Recent data shows that nearly half of all companies offer or provide Macs to employees and that the Macs represent about 7% computers in the workplace. That’s according to a Forrester report that was issued last month and that prompted me to write a feature about how deploying and managing large Mac populations in enterprise environments differs significantly from supporting a handful of Macs.
In that that article, I covered a lot of the tools IT departments rely on to handle large scale Mac deployments. Knowing what those tools are is a great starting point, but there are also several key skills that IT professionals managing and/or supporting Macs in business need regardless of whether they’re dealing with a half dozen Macs or upwards of a thousand.
Many of these skills listed here are specific to working with Macs and Apple products. However, since it’s rare for any environment to be completely Mac-based, Mac IT professionals should have a well rounded set of knowledge and experience covering general IT operations, Windows, networking, Mac/PC peripherals, and mobile technologies.
Mac Desktop Support Skills – It’s probably a given that technicians dealing with Macs should have at least some basic support skills. Those skills, however, need to cover advanced OS X and application troubleshooting, detailed understanding of networking in OS X, the ability to diagnose and troubleshoot peripherals, and integration with other business and enterprise systems.
The Library folders – Any Mac IT professional should be able to describe the three Library folders in OS X (in a user’s home folder, at the root level of the startup drive, and in the System folder at the root level of the startup drive), how all three differ from each other, and be able to describe what sort of data each subfolder contains. Since much of OS X troubleshooting involves files stored in the various Library folders, understanding them is a crucial skill.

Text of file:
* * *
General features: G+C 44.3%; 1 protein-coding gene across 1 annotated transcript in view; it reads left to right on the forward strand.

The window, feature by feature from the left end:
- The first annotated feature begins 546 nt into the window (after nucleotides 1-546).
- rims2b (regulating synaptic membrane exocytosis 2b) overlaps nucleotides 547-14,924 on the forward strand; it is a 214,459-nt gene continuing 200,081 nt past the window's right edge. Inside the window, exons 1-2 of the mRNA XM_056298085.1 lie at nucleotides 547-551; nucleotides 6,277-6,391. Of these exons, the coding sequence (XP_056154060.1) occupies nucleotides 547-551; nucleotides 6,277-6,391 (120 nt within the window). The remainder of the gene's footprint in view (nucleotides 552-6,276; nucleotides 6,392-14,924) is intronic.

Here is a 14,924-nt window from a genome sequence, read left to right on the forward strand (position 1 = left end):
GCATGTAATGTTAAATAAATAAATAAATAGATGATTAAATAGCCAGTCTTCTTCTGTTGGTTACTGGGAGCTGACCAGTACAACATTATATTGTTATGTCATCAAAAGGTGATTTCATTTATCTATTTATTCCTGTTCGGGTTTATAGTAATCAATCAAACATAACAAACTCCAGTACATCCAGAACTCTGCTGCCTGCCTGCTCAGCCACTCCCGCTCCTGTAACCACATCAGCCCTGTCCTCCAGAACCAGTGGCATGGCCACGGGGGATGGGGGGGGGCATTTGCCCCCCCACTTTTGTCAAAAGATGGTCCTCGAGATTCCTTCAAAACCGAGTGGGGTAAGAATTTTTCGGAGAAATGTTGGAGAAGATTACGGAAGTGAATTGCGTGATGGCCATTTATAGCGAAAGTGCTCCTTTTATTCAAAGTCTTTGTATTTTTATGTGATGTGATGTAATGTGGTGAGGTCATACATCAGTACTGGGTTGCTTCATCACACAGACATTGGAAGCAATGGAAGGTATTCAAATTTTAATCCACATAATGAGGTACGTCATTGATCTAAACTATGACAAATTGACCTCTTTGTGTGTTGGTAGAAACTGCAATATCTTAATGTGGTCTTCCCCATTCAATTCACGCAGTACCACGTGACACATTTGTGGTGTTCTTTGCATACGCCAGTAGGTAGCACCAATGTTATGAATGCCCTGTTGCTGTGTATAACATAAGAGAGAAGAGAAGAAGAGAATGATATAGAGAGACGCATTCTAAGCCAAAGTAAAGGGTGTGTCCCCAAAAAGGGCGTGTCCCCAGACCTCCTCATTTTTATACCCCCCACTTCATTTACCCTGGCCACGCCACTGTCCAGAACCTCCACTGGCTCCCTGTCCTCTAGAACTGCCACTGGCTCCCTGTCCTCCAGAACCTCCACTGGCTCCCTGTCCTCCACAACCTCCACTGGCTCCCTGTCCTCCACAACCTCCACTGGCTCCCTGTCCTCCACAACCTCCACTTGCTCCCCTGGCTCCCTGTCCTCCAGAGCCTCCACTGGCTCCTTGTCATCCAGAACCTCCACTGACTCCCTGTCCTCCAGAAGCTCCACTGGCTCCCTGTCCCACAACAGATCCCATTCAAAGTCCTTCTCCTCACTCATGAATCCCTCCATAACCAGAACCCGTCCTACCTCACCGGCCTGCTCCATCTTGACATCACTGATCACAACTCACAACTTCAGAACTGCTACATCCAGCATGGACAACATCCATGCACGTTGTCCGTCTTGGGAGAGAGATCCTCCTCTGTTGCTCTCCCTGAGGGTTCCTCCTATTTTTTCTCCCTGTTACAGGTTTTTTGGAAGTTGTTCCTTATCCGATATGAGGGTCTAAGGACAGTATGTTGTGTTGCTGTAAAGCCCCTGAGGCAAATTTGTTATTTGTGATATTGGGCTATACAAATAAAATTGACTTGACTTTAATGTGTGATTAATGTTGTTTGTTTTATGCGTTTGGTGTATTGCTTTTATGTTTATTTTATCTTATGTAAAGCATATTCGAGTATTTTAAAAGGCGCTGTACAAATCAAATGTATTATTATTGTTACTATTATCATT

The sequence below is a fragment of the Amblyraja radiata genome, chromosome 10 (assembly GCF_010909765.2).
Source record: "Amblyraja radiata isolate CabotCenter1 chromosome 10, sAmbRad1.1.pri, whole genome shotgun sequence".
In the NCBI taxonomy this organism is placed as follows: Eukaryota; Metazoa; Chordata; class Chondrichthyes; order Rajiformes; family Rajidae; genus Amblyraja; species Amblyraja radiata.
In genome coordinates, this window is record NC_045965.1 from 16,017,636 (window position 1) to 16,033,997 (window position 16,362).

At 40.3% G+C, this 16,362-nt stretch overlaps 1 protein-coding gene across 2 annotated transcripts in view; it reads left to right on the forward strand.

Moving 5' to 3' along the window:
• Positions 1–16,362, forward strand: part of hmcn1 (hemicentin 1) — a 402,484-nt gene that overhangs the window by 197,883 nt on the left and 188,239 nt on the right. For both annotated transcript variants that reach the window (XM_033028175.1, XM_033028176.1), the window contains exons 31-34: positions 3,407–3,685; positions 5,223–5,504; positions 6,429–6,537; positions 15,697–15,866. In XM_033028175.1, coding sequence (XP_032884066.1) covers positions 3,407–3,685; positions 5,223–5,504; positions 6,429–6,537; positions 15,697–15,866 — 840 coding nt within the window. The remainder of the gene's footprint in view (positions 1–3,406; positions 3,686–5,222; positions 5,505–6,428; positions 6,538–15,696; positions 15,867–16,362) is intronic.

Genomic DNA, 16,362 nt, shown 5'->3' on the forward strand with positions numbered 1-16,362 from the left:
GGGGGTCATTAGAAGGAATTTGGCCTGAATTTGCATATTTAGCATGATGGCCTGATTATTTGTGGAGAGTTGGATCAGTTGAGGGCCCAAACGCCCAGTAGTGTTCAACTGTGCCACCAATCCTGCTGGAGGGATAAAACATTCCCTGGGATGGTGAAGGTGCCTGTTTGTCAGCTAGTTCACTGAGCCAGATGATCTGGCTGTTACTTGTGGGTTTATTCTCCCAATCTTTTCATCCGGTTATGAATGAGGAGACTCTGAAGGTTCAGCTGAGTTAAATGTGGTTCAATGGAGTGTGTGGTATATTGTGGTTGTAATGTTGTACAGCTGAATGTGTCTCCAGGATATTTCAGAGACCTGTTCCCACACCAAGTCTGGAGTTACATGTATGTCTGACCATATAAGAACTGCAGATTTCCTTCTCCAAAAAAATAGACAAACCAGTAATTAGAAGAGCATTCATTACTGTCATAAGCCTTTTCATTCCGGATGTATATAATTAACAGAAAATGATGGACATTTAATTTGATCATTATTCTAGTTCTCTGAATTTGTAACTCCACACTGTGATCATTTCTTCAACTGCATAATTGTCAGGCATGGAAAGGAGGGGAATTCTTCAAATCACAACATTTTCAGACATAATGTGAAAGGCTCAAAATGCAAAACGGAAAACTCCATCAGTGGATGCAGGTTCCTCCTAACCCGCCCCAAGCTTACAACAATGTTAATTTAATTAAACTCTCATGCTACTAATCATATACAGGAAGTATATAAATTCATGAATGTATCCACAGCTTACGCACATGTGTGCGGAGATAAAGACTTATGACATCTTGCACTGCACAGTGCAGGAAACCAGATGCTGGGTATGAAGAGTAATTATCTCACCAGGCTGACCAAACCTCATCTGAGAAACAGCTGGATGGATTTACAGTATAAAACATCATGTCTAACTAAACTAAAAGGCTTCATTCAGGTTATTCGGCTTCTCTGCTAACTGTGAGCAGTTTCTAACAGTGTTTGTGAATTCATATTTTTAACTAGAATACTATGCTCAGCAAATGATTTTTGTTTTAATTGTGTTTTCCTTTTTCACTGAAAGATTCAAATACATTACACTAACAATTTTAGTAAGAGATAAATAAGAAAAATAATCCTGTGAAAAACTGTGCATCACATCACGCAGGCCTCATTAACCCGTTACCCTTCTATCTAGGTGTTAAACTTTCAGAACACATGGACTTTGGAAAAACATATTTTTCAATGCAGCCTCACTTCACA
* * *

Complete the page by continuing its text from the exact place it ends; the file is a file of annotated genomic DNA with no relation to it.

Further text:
Hardware repair – The ability to perform full-on hardware repair isn’t as crucial for most organizations as the ability to troubleshoot OS X, but a basic understanding of hardware troubleshooting is an absolute must. Other than really basic hardware repairs or upgrades (replacing a drive or adding RAM), most Macs are designed to be repaired by Apple authorized service centers and Mac Geniuses in an Apple Store. Most Mac hardware is proprietary and the only source for replacement parts is Apple – that means only authorized service centers can order parts in many cases. However, anyone can take and pass Apple’s hardware repair certifications – a useful skill set in its own right. For organizations not located near a service provider or Apple store, however, Apple has a self-servicing program that allows certified hardware techs working for those organizations to order replacement parts and perform warranty repairs.